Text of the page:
The allowable deviation of the profile edge milling notch depth is ±0.5mm.
The offset of the center of the assembly hole relative to the template is 0.3mm, and the offset of the pilot hole is 0.5mm.
Stretch Forming vs. Roll Bending
Stretch forming and roll bending are two distinct metal forming techniques used to create curved shapes in various materials, including sheet metal and profiles. Each method has its advantages and limitations, making them suitable for specific applications based on factors such as material type, geometry, tolerances, and production volume. In this comparative analysis, we’ll explore the differences between stretch forming and roll bending, examining their respective processes, capabilities, and typical use cases.
Stretch forming involves securing the material at its ends and then stretching it over a form die to achieve the desired curvature. The stretching force and controlled deformation ensure uniform shape and consistent material thickness along the curve.
- Precise Curvature: Stretch forming allows for precise control over the curvature, making it suitable for applications that require tight radii and complex shapes.
- Uniform Material Thickness: Stretch forming maintains a more consistent material thickness, which is beneficial for structural integrity and surface finish.
- Ductile Materials: It is particularly effective with ductile materials like aluminum, allowing for precise forming without cracking or material failure.
- Bend Radius: There are practical limits to how tight the bend radius can be achieved in stretch forming, depending on material thickness, ductility, and other factors.
- Tooling Costs: Developing custom tooling for stretch forming can be expensive, making it more suitable for larger production runs.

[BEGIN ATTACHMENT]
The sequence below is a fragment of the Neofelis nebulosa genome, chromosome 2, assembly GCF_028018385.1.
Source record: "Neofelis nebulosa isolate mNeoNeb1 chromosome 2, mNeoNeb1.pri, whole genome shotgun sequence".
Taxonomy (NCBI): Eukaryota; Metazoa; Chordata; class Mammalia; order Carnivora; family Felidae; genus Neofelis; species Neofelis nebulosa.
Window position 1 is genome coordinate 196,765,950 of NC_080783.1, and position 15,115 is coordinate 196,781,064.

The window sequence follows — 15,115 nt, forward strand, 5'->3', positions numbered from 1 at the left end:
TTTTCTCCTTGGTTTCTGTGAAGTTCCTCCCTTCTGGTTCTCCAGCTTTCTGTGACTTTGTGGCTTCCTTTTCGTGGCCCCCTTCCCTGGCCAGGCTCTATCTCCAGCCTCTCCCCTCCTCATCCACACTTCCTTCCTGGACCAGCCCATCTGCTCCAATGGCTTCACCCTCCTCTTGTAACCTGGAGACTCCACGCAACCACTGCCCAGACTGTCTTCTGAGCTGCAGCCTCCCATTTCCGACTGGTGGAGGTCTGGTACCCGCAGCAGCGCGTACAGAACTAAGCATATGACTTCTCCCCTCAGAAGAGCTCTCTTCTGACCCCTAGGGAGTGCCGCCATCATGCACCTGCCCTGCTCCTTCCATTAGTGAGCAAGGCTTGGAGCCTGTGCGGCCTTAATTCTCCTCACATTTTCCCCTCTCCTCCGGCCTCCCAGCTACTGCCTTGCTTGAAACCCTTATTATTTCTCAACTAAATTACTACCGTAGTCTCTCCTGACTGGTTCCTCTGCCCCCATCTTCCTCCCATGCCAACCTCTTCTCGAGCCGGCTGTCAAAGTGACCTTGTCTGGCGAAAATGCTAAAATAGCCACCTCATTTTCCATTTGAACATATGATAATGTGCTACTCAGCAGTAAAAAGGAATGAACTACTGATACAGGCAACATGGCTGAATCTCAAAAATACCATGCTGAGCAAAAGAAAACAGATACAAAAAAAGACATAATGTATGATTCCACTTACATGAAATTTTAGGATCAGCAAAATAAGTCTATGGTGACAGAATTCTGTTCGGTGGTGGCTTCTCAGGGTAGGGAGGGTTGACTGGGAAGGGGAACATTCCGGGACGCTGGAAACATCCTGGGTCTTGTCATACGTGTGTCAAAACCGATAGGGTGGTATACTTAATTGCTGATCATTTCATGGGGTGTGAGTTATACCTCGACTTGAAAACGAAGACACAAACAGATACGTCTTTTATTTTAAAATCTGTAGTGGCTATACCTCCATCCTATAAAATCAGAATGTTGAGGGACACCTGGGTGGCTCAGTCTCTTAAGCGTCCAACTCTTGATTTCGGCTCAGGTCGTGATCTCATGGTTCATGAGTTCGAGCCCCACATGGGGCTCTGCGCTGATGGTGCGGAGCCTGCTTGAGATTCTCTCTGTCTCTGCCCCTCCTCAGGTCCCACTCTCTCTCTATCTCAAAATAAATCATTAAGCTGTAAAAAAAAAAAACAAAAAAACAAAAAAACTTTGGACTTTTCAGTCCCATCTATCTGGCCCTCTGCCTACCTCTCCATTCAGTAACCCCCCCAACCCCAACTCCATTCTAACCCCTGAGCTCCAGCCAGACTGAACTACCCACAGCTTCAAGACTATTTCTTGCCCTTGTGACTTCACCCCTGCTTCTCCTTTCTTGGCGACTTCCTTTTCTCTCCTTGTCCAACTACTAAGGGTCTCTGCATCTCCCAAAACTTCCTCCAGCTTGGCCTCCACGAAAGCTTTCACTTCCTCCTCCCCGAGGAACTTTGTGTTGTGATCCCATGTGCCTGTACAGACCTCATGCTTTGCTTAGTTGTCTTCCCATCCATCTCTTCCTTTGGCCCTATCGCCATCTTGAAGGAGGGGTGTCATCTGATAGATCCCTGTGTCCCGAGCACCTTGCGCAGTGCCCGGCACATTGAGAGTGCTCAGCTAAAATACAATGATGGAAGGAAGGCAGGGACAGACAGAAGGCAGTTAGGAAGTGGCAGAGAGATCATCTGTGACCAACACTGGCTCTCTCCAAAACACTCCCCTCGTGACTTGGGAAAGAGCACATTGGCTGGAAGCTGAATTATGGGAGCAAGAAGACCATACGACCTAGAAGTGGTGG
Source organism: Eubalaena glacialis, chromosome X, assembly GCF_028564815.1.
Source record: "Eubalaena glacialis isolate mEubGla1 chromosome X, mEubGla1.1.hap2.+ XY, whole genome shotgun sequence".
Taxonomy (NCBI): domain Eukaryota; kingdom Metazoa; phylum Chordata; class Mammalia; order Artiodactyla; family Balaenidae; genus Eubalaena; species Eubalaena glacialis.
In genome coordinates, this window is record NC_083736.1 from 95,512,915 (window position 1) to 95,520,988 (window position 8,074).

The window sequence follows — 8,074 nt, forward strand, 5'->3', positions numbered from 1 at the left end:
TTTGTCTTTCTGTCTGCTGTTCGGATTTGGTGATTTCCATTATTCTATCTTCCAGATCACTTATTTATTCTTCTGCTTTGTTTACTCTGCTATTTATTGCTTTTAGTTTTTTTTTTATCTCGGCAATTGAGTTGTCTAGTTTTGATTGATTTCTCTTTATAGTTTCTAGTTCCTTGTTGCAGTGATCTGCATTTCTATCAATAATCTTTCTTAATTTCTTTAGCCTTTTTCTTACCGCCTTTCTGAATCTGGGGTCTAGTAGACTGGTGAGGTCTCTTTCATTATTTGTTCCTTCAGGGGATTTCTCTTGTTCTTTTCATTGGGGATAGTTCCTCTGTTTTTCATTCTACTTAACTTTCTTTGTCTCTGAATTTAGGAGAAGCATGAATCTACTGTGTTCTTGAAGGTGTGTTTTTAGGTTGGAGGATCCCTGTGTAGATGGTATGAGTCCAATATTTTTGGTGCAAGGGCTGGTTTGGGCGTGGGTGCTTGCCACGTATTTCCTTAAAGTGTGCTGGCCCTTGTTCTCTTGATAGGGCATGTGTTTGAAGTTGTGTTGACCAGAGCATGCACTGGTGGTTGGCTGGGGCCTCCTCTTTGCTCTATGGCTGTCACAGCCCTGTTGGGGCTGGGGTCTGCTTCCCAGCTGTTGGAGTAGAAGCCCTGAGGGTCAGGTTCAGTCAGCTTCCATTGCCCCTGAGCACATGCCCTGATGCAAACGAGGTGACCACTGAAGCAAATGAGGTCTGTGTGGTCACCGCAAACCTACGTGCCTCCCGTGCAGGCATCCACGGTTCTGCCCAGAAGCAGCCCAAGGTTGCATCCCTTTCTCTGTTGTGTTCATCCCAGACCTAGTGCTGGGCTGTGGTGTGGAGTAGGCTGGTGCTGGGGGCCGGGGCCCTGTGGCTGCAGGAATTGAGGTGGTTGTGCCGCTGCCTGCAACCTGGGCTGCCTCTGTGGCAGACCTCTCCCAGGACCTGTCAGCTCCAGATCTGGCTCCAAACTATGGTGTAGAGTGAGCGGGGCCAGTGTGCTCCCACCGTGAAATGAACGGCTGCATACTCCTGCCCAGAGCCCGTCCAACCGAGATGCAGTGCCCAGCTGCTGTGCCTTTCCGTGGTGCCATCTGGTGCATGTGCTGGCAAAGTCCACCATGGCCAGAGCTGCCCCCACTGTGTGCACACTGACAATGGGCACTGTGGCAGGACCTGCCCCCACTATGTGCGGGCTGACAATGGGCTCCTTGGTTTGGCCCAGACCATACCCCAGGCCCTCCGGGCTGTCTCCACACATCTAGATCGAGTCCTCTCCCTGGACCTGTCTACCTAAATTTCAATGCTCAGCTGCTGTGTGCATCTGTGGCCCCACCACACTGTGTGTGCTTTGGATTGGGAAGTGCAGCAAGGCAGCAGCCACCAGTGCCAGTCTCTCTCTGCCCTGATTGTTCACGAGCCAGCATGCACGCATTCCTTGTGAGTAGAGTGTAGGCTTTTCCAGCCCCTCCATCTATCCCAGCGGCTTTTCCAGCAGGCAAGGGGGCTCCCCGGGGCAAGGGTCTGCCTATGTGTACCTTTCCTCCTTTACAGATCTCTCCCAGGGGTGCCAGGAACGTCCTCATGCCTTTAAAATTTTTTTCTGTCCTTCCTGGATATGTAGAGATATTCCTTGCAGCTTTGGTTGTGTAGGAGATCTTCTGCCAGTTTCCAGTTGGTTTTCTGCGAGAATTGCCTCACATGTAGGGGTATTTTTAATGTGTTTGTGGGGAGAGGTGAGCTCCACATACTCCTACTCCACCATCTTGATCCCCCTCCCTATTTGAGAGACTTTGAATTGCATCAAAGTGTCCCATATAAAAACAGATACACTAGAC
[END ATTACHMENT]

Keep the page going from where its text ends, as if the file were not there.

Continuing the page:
- Typical Use Cases:
- Aerospace: Stretch forming is commonly used for aircraft components requiring precise curvature.
- Architectural Panels: It’s suitable for creating smooth, curved surfaces in architectural applications.
Roll bending, also known as roll forming, involves passing a material through a series of rollers, gradually bending it to the desired shape. The rollers can have different profiles to achieve various curvature radii.
- High Production Rates: Roll bending is efficient for high-volume production, as the continuous process can rapidly form multiple parts.
- Cost-Effective: Roll forming can be more cost-effective for long production runs, especially with standardized tooling.
- Tight Curvature: Roll bending may have limitations in achieving very tight radii compared to stretch forming.
- Material Thinning: The material may experience non-uniform thickness distribution, with thinner areas on the inside of the bend.
- Typical Use Cases:
- Structural Profiles: Roll bending is often used to create structural shapes, such as beams, channels, and tubes.
- Mass Production: It’s suitable for industries requiring high-volume production of standardized components.
While both stretch forming and roll bending are valuable techniques in metal forming, they serve different purposes. Stretch forming excels in achieving precise curvature with uniform thickness, making it ideal for applications demanding complex shapes and ductile materials. Roll bending, on the other hand, offers high production rates and cost-effectiveness, making it suitable for standardized profiles and large-scale manufacturing. The choice between the two methods depends on the specific requirements of the project, including curvature, material, volume, and cost considerations.